With the same stage drama, he played a few older songs (‘Loved One’, ‘Pay no Mind’, and the revamped old classic ‘You Rascal You’) with a maddening fury and the smell of gasoline coming from his super-charged guitar, as these oldies were received by the crowd with joyful screams and sing-alongs. The stop-and-start he often put in his songs seem to mimic a reticent engine with a capricious mind of his own. A new song like ‘Come Down’ contrasted with the rest of the evening’s rage-powered songs, because of its slow, and lazy vague modern post hip hop vibe, while the title song ‘Savage Times’ was in full ravaging punk raucous aggression.

And just before playing his ‘Head in the Dirt’ anthem, ‘Family’, he pulled an Iggy Pop (I have seen Iggy doing the same thing at the Palladium) and asked people to get on stage,… which they immediately did, tuning the place into chaos as a tsunami of girls rushed on stage, and after the soulful ‘Miracle’, the room transformed into a giant dance floor during the very funky disco of ‘Two Brothers’,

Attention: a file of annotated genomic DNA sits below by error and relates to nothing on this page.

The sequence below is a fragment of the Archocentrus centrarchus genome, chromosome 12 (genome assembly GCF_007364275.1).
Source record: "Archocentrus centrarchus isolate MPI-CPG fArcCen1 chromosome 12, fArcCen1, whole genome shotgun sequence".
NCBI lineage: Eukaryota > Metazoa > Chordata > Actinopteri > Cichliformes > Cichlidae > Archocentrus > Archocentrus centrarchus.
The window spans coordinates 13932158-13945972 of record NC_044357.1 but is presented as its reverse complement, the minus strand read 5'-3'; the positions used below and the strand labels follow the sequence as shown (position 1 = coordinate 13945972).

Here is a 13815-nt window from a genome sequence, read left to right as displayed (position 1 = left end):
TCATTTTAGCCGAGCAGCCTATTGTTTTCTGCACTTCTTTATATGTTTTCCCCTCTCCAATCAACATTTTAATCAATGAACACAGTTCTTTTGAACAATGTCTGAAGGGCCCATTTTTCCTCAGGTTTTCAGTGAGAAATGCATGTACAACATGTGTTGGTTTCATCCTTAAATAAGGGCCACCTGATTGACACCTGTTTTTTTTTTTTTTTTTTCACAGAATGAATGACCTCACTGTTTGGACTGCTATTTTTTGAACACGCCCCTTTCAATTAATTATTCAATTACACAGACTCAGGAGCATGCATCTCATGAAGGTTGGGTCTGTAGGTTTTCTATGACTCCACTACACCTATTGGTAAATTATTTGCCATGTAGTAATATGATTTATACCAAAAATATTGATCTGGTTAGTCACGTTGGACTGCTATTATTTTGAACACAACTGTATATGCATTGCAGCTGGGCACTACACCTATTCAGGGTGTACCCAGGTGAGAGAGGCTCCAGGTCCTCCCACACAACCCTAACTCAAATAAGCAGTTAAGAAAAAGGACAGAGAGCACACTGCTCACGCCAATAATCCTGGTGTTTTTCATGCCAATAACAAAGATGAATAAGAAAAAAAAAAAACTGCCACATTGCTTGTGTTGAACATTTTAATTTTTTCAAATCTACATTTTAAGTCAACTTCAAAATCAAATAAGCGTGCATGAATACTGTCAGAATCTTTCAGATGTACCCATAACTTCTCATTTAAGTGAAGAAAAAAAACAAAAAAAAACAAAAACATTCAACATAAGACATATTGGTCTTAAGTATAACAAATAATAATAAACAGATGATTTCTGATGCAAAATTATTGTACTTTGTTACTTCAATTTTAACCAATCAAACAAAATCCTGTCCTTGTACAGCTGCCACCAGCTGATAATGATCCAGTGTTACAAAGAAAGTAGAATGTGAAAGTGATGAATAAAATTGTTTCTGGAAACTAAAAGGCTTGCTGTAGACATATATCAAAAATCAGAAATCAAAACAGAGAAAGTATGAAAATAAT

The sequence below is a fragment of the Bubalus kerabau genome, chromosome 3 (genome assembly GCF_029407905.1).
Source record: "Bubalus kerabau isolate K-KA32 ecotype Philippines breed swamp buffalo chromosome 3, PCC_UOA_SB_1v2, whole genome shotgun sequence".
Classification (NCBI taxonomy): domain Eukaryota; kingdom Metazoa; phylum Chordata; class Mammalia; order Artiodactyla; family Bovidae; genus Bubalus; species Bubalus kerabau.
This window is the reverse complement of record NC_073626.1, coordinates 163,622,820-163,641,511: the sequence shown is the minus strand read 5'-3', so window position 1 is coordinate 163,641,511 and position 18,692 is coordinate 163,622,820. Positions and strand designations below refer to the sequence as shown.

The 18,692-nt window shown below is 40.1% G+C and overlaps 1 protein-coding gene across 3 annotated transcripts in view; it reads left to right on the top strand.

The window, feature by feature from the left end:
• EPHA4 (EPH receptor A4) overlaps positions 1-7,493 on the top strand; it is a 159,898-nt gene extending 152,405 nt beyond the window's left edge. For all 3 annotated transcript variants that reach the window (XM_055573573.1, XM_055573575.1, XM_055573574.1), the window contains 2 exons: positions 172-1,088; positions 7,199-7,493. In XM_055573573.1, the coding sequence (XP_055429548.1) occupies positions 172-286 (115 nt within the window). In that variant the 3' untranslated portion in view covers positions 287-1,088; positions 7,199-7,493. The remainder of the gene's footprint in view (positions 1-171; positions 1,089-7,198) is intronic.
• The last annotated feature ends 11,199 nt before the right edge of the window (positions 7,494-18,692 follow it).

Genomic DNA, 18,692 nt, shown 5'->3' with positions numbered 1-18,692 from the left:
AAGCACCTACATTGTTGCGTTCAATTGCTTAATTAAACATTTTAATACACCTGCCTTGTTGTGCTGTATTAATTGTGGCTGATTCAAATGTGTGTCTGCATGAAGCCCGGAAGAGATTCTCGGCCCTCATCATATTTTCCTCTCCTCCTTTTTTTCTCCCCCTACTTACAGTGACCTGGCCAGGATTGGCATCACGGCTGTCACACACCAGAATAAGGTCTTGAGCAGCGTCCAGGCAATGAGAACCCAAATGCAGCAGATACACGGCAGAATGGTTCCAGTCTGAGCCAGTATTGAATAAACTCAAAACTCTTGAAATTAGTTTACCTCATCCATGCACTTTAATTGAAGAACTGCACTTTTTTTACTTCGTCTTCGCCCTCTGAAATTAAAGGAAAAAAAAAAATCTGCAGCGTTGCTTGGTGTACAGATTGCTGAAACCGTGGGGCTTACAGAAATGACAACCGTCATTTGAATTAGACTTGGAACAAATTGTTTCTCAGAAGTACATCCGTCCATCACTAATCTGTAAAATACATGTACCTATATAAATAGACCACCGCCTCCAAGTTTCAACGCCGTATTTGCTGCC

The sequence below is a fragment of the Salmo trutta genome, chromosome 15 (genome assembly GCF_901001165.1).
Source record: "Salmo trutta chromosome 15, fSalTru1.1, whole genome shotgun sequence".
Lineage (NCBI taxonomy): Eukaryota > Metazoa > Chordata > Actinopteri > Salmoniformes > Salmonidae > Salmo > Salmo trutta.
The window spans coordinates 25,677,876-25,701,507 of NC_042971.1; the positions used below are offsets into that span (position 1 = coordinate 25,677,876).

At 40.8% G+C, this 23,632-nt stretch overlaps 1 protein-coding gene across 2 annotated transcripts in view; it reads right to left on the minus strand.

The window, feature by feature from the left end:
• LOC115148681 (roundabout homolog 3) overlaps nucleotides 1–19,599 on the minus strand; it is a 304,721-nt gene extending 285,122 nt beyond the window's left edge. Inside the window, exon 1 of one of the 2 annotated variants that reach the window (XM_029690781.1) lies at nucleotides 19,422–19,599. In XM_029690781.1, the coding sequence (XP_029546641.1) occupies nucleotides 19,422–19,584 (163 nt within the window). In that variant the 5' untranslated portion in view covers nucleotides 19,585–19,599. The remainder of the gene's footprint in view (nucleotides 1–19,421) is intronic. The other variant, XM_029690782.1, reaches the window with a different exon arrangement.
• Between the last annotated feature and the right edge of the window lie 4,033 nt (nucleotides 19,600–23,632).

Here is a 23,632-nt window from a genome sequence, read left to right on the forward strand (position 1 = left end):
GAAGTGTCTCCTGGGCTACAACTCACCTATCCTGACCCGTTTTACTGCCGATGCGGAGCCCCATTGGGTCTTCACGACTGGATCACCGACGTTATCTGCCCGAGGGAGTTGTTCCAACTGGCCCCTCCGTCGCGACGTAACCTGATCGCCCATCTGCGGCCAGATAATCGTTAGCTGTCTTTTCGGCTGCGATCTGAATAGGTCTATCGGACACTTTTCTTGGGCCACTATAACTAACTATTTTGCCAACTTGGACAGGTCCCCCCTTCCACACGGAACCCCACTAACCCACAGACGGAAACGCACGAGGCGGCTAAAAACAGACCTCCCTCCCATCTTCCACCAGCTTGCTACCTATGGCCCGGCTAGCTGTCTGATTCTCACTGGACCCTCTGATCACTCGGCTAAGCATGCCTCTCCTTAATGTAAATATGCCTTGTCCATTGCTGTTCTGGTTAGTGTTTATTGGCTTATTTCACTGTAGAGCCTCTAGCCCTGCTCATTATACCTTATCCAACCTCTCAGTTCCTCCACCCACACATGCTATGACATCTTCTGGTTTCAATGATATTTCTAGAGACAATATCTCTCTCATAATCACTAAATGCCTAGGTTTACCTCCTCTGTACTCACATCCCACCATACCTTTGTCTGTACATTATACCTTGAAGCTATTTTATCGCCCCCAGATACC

All night long, Hanni El Khatib transcended genres with the same mighty attitude, it was musical diversity played with a rare unity, as he was expanding his raucous palette with great talent, even sprinkling his inventive range with a few Michael Jackson ooo-oo-ooo. It’s great to see an artist’s evolution, and even though I was expecting to see a disco ball drop in the middle of the stage during a few songs, El Khatib was still showing this same skateboard-urban-culture attitude, still playing this knife-fight-music, whatever he was doing.

Baby’s OK
Gonna Die Alone
Mangos and Rice
Melt Me
Till Your Rose Comes Home
Save Me
This is Know
So Dusty
Loved One
Pay No Mind
Come Down
You Rascal You
Savage Times
Mondo and His Makeup
Two Brothers


More pictures here


Pinky Pinky


Dude York


Hanni El Khatib